Blueprint for Enterprise Capital: A Strategy for Aligning Capital & Capacity to Magnify Nonprofit Impact

By: Andrea Levere, with Corey Baron, Elizabeth Davidson, Bryan Fike, Alexandra Sing and Vicky Zhang
Published: December 2020

Meeting the Needs of This Moment

Blueprint for Enterprise CapitalOur nation is in crisis. The coronavirus pandemic has exposed the deep disparities in our society created by a confluence of factors—structural racism, wealth inequality, the disinvestment in public systems and the consequences of climate change. This crisis has shaken our economy to its foundation, revealing the breadth and depth of financial insecurity at the household level and increasing the ranks of the poor by millions. Our short-term economic future looks increasingly uncertain as the nation fails to meaningfully control the pandemic or provide the necessary federal stimulus funding to those most in need.

This crisis has also revealed the role of nonprofits and social enterprises as major drivers of hope and change. Fundamentally, nonprofits operate as “small businesses” pursuing missions that give them a tax status different from for-profit enterprises. They employ 12.3 million people nationally, a number equal to 10% of the private workforce. The weaknesses of many of our public systems have elevated their stature as “essential workers” of our communities. These small- and mid-sized local enterprises have a long history of engineering community stabilization, fueling economic and health recovery, and building trust to bridge the deep divides that both cause and limit solutions to our problems. Independent Sector reports that as of October 2020 “…7% of  nonprofits are estimated to close due to the pandemic and almost 1 million nonprofit jobs have been lost.”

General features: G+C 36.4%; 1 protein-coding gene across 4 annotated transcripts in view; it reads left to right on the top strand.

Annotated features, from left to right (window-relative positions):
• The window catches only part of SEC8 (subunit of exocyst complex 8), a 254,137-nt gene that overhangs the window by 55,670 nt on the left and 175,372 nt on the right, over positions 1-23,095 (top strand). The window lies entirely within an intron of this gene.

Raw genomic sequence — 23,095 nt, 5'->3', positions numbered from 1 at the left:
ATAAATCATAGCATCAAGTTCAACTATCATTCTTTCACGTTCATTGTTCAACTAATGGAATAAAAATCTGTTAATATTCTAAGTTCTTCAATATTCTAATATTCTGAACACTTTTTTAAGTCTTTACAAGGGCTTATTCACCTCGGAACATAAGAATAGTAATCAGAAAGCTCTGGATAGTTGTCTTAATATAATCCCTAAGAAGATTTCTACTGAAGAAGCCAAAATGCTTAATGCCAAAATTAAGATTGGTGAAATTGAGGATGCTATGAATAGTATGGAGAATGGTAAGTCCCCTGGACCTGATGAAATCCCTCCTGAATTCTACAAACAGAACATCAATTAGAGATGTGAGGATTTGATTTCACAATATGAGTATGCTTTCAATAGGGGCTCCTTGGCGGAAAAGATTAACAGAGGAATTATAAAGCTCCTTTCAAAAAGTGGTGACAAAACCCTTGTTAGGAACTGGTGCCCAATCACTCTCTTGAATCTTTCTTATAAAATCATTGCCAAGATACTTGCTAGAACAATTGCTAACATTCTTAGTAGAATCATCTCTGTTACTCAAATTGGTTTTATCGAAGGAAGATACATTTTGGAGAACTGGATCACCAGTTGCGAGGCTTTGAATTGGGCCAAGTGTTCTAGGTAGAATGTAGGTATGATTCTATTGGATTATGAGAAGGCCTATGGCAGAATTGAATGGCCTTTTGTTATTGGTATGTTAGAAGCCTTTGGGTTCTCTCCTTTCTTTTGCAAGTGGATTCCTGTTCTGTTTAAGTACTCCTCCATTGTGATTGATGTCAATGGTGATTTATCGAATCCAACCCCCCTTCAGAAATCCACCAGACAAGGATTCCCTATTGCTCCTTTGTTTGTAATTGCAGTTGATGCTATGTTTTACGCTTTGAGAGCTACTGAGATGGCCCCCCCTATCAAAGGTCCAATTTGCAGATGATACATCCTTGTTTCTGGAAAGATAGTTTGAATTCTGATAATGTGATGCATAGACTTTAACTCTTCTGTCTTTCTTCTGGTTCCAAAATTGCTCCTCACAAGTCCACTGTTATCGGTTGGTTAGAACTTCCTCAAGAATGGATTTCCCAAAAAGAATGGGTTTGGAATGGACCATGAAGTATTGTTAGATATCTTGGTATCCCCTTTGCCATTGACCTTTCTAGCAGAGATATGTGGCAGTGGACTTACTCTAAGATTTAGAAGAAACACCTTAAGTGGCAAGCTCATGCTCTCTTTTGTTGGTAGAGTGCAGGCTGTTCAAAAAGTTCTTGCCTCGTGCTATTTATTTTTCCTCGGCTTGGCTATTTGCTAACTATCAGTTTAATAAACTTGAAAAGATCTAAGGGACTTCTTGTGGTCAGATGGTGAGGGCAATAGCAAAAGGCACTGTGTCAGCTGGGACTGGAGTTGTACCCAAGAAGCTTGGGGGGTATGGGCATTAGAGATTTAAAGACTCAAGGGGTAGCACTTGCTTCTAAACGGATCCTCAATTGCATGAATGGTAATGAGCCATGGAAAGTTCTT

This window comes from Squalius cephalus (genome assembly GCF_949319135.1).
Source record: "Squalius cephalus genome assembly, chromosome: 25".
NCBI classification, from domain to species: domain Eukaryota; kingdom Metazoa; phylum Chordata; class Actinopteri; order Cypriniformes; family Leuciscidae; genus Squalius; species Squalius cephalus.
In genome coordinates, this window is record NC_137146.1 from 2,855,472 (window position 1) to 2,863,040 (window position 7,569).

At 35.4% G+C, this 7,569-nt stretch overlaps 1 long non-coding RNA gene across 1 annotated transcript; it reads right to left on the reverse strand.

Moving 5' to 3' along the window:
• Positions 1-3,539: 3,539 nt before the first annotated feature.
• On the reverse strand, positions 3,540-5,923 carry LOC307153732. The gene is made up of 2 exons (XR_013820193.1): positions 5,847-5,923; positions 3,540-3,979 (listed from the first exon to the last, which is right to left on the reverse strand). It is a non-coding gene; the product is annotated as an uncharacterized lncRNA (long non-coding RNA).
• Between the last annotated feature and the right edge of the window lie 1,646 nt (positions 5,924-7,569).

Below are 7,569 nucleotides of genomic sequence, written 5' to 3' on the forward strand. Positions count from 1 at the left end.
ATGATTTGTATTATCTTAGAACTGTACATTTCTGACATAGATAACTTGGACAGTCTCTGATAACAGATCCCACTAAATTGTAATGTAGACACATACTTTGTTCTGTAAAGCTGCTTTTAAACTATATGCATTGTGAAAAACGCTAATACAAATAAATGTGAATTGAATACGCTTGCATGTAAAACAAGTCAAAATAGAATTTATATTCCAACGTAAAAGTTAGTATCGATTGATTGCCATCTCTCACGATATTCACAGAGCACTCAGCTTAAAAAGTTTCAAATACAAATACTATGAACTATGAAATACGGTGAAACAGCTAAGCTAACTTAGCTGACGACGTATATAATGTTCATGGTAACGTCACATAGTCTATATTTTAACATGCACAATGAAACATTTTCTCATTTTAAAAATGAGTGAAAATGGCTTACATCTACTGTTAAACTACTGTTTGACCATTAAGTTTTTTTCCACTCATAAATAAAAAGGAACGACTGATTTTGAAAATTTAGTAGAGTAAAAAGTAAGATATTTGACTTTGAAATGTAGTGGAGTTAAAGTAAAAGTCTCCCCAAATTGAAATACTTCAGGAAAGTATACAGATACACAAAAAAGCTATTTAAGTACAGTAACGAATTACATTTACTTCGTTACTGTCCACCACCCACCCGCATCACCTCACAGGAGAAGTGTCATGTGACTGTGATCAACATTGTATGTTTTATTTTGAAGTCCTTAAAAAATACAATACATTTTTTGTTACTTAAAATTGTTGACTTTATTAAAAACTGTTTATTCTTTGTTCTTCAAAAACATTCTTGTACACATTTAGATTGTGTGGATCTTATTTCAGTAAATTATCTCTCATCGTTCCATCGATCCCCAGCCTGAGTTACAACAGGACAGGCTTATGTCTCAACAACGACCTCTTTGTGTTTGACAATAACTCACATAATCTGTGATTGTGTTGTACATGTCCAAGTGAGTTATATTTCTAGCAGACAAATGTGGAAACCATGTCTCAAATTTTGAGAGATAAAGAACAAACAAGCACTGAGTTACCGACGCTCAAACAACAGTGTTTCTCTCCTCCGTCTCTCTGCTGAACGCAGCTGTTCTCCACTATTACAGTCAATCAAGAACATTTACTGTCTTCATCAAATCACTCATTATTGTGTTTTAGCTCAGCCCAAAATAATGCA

Yet, in times of crisis, these organizations rarely garner the kind of public or corporate support that for-profit businesses receive. Gaps in public funding mirror how the “capital markets” that serve the nonprofit sector—a mix of institutional philanthropy, private donors, public agencies and corporate giving—often fail to provide funding in ways that deliver the greatest value. Overall, funders too often provide short-term, program-restricted grants, with larger foundations reporting that they target 72% of their grants for specific purposes rather than structuring capital in the ways that organizations need to build their financial strength and resilience.

Even in normal times, nonprofits scramble to raise capital across multiple fronts, resulting in differing requirements imposed by various capital sources that too often reflect the funder’s priorities rather than the nonprofit’s purpose. These funding practices fragment effort, distract from focus, and create complexity that requires management systems for which philanthropy rarely pays. In a sense, philanthropy has “reverse-engineered” these organizations to “chase the money” rather than providing capital flexible enough to fund their missions directly. But without the right capital— financial, social and human—these organizations cannot meet the challenges of this moment or of their missions.

This Blueprint for Enterprise Capital seeks to capitalize on this moment and build on the Call to Action to ensure that new types of capital and pathways to capital remain open permanently. It promotes an approach that advances change from the ground up, driven by the enterprises rooted in these communities.

Read the Full Blueprint for Enterprise Capital